5        int cash = 0, hold = -prices[0];
6
7        for (int i = 1; i < prices.length; ++i) {
8            // Calculate the new cash by selling the stock held today, if it's a better option than holding cash
9            int newCash = Math.max(cash, hold + prices[i] - fee);
10            // Calculate the new hold by buying the stock today, if it's a better option than holding the current stock
11            hold = Math.max(hold, cash - prices[i]);
12
13            // Update cash to the newly calculated max profit with 0 stocks
14            cash = newCash;
15        }
16
17        // Finally, return the cash, which represents the maximum profit with 0 stocks on hand after all transactions
18        return cash;
19    }
20}
21

C++ Solution

1#include <vector>
2#include <cstring>
3using namespace std;
4
5class Solution {
6public:
7    int maxProfit(vector<int>& prices, int fee) {
8        // Determine the number of days in the given price array
9        int numberOfDays = prices.size();
10      
11        // f[i][0] represents the maximum profit at day i when we do not have a stock
12        // f[i][1] represents the maximum profit at day i when we have a stock
13        int profit[numberOfDays][2];
14      
15        // Initializing the profit array with zeros
16        memset(profit, 0, sizeof(profit));
17      
18        // Base case: On day 0, if we buy a stock,
19        // the profit is negative because of the stock price.
20        profit[0][1] = -prices[0];
21      
22        // Iterate over each day starting from day 1
23        for (int i = 1; i < numberOfDays; ++i) {
24            // Either keep the maximum profit without stock from the previous day,
25            // or sell the stock bought on a previous day for today's price minus
26            // the transaction fee to maximize profit.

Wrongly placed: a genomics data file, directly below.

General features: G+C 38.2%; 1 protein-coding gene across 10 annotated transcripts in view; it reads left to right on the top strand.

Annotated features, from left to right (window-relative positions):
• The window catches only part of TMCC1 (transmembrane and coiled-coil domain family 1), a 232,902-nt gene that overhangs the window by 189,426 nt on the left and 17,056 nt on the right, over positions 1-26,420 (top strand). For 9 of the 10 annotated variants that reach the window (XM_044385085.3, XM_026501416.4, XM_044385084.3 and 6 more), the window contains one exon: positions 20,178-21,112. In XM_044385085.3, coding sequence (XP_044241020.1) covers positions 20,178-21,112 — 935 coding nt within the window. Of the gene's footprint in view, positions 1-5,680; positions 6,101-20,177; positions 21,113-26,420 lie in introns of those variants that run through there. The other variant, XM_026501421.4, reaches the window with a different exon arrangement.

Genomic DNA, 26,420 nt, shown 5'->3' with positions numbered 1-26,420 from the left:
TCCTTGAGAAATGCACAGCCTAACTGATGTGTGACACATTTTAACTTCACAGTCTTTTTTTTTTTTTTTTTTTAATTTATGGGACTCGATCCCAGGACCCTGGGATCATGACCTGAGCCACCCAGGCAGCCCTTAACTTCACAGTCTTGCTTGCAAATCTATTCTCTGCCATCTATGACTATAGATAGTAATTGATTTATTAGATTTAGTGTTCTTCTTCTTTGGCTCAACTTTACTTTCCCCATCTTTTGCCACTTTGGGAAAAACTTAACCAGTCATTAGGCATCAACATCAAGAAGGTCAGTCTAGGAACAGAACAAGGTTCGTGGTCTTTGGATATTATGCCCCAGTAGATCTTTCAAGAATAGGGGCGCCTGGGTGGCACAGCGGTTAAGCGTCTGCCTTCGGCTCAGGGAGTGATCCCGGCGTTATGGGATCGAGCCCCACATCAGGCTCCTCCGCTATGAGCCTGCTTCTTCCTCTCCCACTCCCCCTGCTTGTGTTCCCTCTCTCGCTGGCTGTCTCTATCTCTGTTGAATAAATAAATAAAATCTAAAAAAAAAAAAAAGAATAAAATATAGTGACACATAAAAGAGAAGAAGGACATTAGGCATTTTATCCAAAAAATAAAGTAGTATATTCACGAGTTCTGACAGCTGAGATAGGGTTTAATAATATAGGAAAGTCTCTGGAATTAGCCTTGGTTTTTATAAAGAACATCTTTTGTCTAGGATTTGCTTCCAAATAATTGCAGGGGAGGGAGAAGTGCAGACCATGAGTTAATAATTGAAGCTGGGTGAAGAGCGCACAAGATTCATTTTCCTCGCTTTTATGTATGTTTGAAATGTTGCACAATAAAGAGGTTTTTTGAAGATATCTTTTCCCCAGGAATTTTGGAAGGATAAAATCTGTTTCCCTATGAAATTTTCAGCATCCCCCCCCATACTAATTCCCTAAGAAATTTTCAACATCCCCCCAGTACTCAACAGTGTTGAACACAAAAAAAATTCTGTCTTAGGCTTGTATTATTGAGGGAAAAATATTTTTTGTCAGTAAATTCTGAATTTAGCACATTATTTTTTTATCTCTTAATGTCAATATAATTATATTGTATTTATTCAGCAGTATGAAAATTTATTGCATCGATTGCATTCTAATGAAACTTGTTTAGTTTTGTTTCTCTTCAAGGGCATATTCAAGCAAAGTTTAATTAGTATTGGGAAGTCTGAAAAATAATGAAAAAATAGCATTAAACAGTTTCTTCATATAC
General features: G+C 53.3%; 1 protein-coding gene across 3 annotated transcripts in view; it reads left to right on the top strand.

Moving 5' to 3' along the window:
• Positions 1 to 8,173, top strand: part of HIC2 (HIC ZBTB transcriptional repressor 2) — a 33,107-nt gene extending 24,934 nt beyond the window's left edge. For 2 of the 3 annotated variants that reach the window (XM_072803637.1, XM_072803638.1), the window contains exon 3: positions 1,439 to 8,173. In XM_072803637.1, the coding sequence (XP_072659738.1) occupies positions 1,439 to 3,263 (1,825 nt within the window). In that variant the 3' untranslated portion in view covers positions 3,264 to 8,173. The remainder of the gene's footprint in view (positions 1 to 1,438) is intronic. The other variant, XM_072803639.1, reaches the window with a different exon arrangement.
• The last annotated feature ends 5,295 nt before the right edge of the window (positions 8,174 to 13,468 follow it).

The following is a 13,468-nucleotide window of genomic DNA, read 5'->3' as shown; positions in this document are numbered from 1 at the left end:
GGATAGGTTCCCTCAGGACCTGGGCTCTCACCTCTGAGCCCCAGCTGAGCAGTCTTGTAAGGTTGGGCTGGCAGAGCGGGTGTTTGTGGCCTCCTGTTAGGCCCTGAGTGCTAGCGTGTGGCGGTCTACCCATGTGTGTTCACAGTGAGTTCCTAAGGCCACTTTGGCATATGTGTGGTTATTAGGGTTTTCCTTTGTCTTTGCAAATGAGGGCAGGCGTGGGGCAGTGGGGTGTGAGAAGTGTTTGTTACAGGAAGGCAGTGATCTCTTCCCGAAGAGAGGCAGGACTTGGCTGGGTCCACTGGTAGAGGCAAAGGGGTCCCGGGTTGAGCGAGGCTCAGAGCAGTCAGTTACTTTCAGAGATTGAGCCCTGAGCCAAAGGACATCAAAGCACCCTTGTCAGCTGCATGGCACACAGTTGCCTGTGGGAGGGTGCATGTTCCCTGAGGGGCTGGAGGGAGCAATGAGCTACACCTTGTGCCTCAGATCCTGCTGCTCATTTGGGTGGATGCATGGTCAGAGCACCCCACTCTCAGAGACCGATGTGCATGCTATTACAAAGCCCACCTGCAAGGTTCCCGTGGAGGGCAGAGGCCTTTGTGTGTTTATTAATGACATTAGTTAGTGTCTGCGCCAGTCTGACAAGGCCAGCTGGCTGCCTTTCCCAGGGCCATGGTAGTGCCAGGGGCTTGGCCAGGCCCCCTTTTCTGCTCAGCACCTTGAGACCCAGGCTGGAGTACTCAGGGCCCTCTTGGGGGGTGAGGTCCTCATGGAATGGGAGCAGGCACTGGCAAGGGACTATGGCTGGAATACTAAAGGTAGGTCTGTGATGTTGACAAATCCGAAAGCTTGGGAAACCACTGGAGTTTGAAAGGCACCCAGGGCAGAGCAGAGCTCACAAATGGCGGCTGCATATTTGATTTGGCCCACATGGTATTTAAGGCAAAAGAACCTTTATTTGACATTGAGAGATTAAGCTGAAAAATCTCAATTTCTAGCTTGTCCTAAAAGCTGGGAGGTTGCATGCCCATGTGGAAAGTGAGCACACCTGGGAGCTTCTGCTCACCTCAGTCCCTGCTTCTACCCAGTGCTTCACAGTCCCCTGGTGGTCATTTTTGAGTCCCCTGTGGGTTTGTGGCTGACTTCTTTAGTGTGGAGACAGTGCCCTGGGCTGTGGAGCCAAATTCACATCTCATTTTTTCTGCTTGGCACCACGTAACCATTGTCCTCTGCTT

27            profit[i][0] = max(profit[i - 1][0], profit[i - 1][1] + prices[i] - fee);
28          
29            // Either keep the maximum profit with a stock from the previous day, 
30            // or buy a stock today using the maximum profit without a stock
31            // from the previous day minus today's stock price to maximize profit.
32            profit[i][1] = max(profit[i - 1][1], profit[i - 1][0] - prices[i]);
33        }
34      
35        // The answer will be the maximum profit at the last day when we do not have a stock,
36        // because that represents the maximum profit we can earn.
37        return profit[numberOfDays - 1][0];
38    }
39};
40

Typescript Solution

1function maxProfit(prices: number[], fee: number): number {
2    const numPrices = prices.length; // Total number of prices
3    let noStockProfit = 0; // Maximum profit when not holding any stock
4    let inHandProfit = -prices[0]; // Maximum profit when holding stock, initially after buying first stock
5
6    // Starting from the second price, determine the max profit by either keeping/selling the stock or buying a stock
7    for (const currentPrice of prices.slice(1)) {
8        // Calculate the profit if we sell the stock at the current price (-fee) or keep the profit as is
9        noStockProfit = Math.max(noStockProfit, inHandProfit + currentPrice - fee); // Max profit after selling the stock
10        // Calculate the profit if we buy the stock at the current price or keep the profit as is
11        inHandProfit = Math.max(inHandProfit, noStockProfit - currentPrice); // Max profit of holding the stock
12    }
13  
14    // The max profit is when we don't hold any stock at the end
15    return noStockProfit;
16}
17

Time and Space Complexity

The given code achieves the objective of finding the maximum profit with a transaction fee by using dynamic programming with state compression.

The time complexity is O(n), where n is the length of the prices array. This is because the code iterates through the prices array once, and within each iteration, it performs a constant number of computations.

The space complexity is O(1). Instead of using an n x 2 array to hold the state of the maximum profit on each day, two variables, f0 and f1, are used, maintaining the state of the system at the current and previous steps. The reference answer explains that previously a larger array f[i][] was used and that space complexity has been reduced by only keeping track of the necessary states for calculation.